During excavations the foundations of Roman military buildings and predecessors of the church were uncovered. These may be seen only on guided tours, but it is planned to make these unique and well-preserved discoveries more accessible to the public.

Burials in Niedermünster include:

Abbesses of Niedermünster

  • Wildrade von Lernberg 900-928
  • Tutta I von Reidenburg 928-942
  • Himetrade von Hohenburg 942 – before 974
  • Judith of Bavaria 974-990
  • Richenza I von Limburg 990-994
  • Kunigunde I von Kirchberg 994-1002
  • Uda I von Kirchberg 1002-1025
  • Heilka I von Rothenburg 1025-1052
  • Gertrud I von Hals 1052-1065
  • Mathilde I von Luppurg 1065-1070
  • Heilka II von Franken 1070-1089
  • Uda II von Marburg 1089-1103
  • Richenza II von Zolling 1103-1109
  • Mathilde II von Kirchberg 1109-1116
  • Richenza III von Abensberg 1116-1126
  • Richenza IV von Dornburg 1126-1130
  • Heilka III von Kirchberg 1130-1136
  • Kunigunde II von Kirchberg 1136-1177
  • Tutta II von Falkenstein 1177-1180
  • Adelheid I von Wolffershausen 1180-1190
  • Bertha von Frontenhausen 1190-1197
  • Heilka IV von Rotheneck 1197-1218
  • Heilka V von Wittelsbach 1218-1224
  • Frideruna von Falkenstein 1224-1229
  • Mathilde III von Henffenfeld 1229-1239
  • Tutta III von Dalmässing 1239-1242
  • Irmgard I von Scheyern 1242-1245
  • Hildegard von Kirchberg 1245-1249
  • Kunigunde III von Stein 1249-1257
  • Kühnheit Pinzingerin 1257-1259 ?
  • Wilburg von Lobsingen 1259 ?-1261
  • Tutta IV von Putingen 1261-1264
  • Gertrud II. von Stein 1264-1271
  • Wilburg von Lobsingen 1271-1273 (again)
  • Elisabeth I Stauffin von Stauffenburg 1273-1276
  • Hedwig Kropflin 1276-1285
  • Kunigunde IV Hainkhoverin 1285-1300
  • Adelheid II von Treidenberg 1300-1304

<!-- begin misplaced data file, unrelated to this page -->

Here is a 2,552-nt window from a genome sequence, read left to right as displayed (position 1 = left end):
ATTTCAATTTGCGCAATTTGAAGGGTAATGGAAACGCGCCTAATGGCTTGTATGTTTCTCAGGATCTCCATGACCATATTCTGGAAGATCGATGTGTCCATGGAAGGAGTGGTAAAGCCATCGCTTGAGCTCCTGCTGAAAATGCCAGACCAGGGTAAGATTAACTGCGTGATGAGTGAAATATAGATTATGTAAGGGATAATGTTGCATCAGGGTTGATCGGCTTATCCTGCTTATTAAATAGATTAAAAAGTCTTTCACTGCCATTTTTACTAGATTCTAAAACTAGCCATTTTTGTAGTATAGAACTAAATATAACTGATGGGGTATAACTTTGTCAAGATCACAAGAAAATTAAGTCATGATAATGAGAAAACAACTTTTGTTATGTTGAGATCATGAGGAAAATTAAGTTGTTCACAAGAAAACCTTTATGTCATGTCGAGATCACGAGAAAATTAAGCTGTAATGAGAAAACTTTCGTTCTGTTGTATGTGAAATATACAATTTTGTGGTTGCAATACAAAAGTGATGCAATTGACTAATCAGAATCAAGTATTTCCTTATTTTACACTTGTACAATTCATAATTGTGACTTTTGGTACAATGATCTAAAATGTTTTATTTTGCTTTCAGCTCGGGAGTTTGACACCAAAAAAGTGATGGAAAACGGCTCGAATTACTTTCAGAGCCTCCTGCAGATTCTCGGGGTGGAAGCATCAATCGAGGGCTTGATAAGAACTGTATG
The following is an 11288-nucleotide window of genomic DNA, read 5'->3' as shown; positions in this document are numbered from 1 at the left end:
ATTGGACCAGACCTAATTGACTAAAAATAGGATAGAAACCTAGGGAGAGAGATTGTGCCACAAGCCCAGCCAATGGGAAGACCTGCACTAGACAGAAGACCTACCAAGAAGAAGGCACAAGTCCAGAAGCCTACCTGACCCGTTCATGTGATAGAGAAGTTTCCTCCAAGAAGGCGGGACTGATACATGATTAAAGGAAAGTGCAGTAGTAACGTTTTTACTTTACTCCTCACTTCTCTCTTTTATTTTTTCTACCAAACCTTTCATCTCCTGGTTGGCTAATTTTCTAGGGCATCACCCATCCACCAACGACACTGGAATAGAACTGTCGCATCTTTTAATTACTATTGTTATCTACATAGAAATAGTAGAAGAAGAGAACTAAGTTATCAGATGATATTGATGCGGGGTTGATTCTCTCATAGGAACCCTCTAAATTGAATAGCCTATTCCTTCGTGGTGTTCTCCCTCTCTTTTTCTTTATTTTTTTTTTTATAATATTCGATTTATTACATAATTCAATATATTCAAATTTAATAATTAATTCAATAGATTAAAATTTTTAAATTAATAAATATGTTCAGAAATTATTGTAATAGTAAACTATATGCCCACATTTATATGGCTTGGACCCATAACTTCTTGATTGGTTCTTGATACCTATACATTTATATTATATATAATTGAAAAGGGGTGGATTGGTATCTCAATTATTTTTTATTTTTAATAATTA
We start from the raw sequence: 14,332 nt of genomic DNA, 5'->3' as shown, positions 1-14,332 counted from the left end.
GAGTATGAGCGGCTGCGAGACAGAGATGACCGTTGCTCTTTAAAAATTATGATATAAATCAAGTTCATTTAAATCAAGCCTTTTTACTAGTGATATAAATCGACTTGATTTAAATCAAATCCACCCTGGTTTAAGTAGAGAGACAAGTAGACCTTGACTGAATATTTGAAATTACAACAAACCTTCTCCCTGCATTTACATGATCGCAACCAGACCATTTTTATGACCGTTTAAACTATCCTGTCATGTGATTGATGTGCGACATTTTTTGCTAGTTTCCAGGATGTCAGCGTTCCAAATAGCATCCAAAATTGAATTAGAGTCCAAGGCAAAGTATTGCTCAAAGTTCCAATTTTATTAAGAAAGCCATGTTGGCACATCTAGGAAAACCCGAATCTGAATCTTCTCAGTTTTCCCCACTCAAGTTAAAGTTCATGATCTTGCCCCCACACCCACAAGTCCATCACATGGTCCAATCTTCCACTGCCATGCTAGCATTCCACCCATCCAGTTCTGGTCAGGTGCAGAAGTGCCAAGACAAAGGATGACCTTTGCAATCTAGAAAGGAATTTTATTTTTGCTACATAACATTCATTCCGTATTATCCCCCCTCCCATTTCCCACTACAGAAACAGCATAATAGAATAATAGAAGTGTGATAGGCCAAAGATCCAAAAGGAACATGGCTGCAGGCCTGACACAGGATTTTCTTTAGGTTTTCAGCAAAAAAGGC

• Irmgard II von Köfering 1304-1314
  • Euphemia von Winzer 1314-1333
  • Elisabeth II von Eschen 1333-1340
  • Petrissa von Weidenberg 1340-1353
  • Margarethe I Gösslin von Altenburg 1353-1361
  • Margarethe II Pinzingerin 1361-1365
  • Elisabeth III von Rhein 1365-1391
  • Sophia von Daching 1391-1410
  • Katharina I von Egloffstein 1410-1413
  • Barbara I Höfferin 1413-1417
  • Herzenleid von Wildenwarth 1417-1422
  • Anna I von Streitberg 1422-1427
  • Beatrix von Rotheneck 1427
  • Osanna von Streitberg 1427-1444
  • Ursula von Tauffkirchen-Hohenrain und Höchlenbach 1444-1448
  • Ottilia von Abensberg 1448-1475 mit
  • Margarethe III von Paulstorff 1469-1475
  • Agnes von Rothafft 1475-1520
  • Barbara II von Aham 1520-1569
  • Anna II von Kirmbreith 1569-1598
  • Katharina II Scheifflin 1598-1605
  • Eva von Uhrhausen 1605-1616
  • Anna Maria von Salis 1616-1652
  • Maria Margarethe von Sigertshofen 1652-1675
  • Maria Theresia von Muggenthal 1675-1693
  • Regina Recordin von Rein und Hamberg 1693-1697
  • Johanna Franziska Sibylla von Muggenthal 1697-1723
  • Maria Katharina Helena von Aham-Neuhaus 1723-1757
  • Anna Katharina von Dücker-Hasslen-Urstein-Winkel 1757-1768
  • Anna Febronia Elisabeth von Speth-Zwyfalten 1769-1789
  • Maria Franziska Xaveria von Königfeld 1789-1793
  • Maria Violanta von Lerchenfeld-Premberg 1793-1801
  • Maria Helena von Freien-Seiboltsdorf 1801-1803


  1. Klöster in Bayern: Niedermünster, Regensburg
  2. Bayerische Staatsbibliothek München clm 13601

See also

Wikimedia Commons has media related to Niedermünster Abbey.


Coordinates: 49°1′10″N 12°6′2″E / 49.01944°N 12.10056°E / 49.01944; 12.10056